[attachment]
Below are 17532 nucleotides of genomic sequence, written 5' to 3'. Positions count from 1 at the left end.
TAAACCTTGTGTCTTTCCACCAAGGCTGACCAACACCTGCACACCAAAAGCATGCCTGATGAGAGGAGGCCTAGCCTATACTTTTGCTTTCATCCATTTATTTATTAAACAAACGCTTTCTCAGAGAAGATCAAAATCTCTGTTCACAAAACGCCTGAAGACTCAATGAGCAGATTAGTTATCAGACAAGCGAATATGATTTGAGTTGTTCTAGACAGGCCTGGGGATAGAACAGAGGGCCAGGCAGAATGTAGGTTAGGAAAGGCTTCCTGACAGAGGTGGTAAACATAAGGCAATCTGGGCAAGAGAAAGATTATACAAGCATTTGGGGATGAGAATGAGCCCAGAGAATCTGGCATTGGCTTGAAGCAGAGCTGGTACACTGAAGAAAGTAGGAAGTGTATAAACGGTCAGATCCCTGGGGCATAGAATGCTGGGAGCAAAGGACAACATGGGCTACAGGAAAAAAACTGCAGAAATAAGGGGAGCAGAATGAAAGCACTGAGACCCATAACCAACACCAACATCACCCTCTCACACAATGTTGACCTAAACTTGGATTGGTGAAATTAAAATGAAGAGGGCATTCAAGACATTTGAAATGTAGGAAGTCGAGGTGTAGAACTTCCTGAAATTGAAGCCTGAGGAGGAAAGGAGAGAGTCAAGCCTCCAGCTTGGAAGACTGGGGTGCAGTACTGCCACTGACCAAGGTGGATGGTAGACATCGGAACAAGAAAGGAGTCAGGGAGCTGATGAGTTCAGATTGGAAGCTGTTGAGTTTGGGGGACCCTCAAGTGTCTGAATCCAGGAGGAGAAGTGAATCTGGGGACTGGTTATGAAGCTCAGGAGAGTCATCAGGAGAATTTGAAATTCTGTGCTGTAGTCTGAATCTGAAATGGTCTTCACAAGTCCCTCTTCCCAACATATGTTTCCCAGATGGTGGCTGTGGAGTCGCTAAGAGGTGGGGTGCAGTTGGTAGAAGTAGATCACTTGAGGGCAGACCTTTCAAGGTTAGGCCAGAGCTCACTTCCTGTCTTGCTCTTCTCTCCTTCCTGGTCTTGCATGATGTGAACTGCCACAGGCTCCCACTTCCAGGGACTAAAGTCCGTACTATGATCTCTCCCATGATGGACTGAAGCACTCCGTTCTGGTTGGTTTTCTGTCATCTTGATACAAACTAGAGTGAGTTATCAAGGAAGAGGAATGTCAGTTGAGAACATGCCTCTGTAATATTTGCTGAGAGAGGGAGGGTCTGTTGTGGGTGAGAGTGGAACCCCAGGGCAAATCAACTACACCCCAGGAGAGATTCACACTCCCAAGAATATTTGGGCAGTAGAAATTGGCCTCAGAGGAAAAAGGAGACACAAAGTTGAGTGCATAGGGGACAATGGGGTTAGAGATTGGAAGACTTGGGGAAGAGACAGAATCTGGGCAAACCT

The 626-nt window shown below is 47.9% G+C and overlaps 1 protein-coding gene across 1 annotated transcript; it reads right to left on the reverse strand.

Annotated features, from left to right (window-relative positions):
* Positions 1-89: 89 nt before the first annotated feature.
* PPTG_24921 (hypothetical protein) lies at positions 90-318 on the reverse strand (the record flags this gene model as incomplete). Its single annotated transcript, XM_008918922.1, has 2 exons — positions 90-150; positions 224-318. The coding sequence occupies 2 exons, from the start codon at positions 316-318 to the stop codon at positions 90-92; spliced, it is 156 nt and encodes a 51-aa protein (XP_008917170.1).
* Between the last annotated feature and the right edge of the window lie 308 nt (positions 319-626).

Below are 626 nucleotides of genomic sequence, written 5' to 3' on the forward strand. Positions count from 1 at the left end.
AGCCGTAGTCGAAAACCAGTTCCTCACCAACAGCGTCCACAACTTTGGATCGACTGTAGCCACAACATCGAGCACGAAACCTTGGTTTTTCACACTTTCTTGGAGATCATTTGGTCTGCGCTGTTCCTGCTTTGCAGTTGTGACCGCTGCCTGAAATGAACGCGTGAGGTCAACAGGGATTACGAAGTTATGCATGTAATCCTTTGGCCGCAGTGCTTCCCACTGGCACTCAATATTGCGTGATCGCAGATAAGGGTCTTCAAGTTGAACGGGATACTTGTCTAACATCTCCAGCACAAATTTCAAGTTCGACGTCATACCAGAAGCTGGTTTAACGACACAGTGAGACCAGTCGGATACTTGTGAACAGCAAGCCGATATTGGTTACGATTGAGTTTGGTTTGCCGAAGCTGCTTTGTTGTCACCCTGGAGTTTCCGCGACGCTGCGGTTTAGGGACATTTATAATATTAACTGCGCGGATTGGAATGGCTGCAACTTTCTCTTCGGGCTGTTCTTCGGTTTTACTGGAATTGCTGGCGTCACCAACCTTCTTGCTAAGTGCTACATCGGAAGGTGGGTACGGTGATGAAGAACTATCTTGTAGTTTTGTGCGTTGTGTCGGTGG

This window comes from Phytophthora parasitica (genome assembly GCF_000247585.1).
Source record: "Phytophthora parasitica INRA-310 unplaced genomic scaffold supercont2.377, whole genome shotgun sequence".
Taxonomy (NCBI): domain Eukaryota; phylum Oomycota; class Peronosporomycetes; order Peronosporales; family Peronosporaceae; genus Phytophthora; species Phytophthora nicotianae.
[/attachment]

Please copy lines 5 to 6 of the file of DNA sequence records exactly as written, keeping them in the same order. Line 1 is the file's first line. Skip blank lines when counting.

* Positions 1-89: 89 nt before the first annotated feature.
* PPTG_24921 (hypothetical protein) lies at positions 90-318 on the reverse strand (the record flags this gene model as incomplete). Its single annotated transcript, XM_008918922.1, has 2 exons — positions 90-150; positions 224-318. The coding sequence occupies 2 exons, from the start codon at positions 316-318 to the stop codon at positions 90-92; spliced, it is 156 nt and encodes a 51-aa protein (XP_008917170.1).